Choosing to make the initial announcement digitally (on Facebook and on her website), Hageman said Cheney “doesn’t represent Wyoming” and that the state “deserves better.”

“I’m running for Congress because I am a Deep-Rooted Wyomingite who is sick of being misrepresented in Washington. We need a Tough Conservative to stand up against Nancy Pelosi, not help her divide Republicans,” Hageman said.

On Tuesday, she resigned as the state’s national Republican commiteewoman.

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Cheney Opponent Smith Says Visit With Trump Went Well

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By Jim Angell, Cowboy State Daily

One of the Wyoming Republican U.S. House to visit with former President Donald Trump this week said his meeting went well.

Cheyenne businessman Darin Smith, one of at least two primary challengers to U.S. Rep. Liz Cheney to meet with Trump, said he met with the former president in New Jersey on Tuesday.

“I think it went great,” he told Cowboy State Daily. “We discussed the election, the endorsement, and I gave him the pitch as to why I think we are the campaign to defeat Liz Cheney and take America back.”

Smith is the first candidate from the crowded Republican primary race to confirm he met with Trump, who has announced he will make an endorsement in the race in the next several months.

Trump has been critical of Cheney since she voted to impeach him in connection with the January assault on the Capitol. 

A spokeswoman for one of the other candidates, state Sen. Anthony Bouchard, R-Cheyenne, said last week that Smith and state Rep. Chuck Gray, R-Casper, were invited to meet with Trump in New Jersey. Gray’s campaign could not be reached for comment Thursday.

Prior to his meeting with Trump, Smith commissioned a survey by the Remington Research Group to gauge his support among likely Republican voters in 2022.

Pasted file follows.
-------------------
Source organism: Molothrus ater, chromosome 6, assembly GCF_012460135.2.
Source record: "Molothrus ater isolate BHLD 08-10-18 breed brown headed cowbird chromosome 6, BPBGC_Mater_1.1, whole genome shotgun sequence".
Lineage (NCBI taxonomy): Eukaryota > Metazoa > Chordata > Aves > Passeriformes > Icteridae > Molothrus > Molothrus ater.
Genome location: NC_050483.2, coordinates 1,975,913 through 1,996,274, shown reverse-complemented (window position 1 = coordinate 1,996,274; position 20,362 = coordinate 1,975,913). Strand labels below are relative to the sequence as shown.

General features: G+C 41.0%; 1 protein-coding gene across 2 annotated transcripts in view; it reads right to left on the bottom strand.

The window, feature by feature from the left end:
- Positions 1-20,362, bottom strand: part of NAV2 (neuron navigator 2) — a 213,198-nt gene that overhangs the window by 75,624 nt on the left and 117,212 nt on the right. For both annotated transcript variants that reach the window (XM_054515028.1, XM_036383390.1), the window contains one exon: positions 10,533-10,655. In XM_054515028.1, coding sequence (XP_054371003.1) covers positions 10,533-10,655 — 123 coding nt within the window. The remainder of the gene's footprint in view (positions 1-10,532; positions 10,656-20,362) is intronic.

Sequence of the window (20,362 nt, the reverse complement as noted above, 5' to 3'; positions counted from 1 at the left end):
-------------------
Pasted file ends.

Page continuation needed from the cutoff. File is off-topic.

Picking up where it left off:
The telephone survey showed that of 766 voters polled, 70% would vote for Smith in a head-to-head race against Cheney, while 20% would vote for the incumbent.

“I told my guys I wanted to walk into Trump’s office with a legitimate poll,” Smith said. “That had to be fairly impressive for him to see (the results).”

The survey, with a margin of error of plus or minus 3.3%, also showed that when Gray and Bouchard are taken into consideration, Smith would win votes from 24% of those questioned, while Cheney would 19%, Bouchard wins 18% and Gray wins 14%, the release said.

Smith said the survey showed that if he wins Trump’s endorsement, “we blow out the field.”

On the same day Smith announced the results of his poll, Gray released the results of his own survey, which also showed him as the front-runner for the race.

According to the survey of 300 likely GOP voters conducted by McLaughlin and Associates, 63% of those questioned in telephone and text-to-web interviews would support Gray in a head-to-head match against Cheney, while 24% would vote for Cheney.

Gray’s survey, which had a margin of error of plus or minus 5.6%, showed that in a three-way race between Gray, Cheney and Smith, 25% of those questioned would vote for Gray, while 23% would vote for Cheney and 14% would vote for Smith.

Both surveys indicated that a majority of those questioned — more than 70% — have unfavorable opinions toward Cheney.

In their separate news releases, the two candidates said they were pleased with the results of their surveys.

“I am very encouraged by these polling results,” Smith said. “Liz Cheney is the only representation in Congress Wyoming has, and she has turned her back on us. It’s time to dump Liz and elect someone with genuine pro-Trump, America First, Wyoming values and I know I am that person.”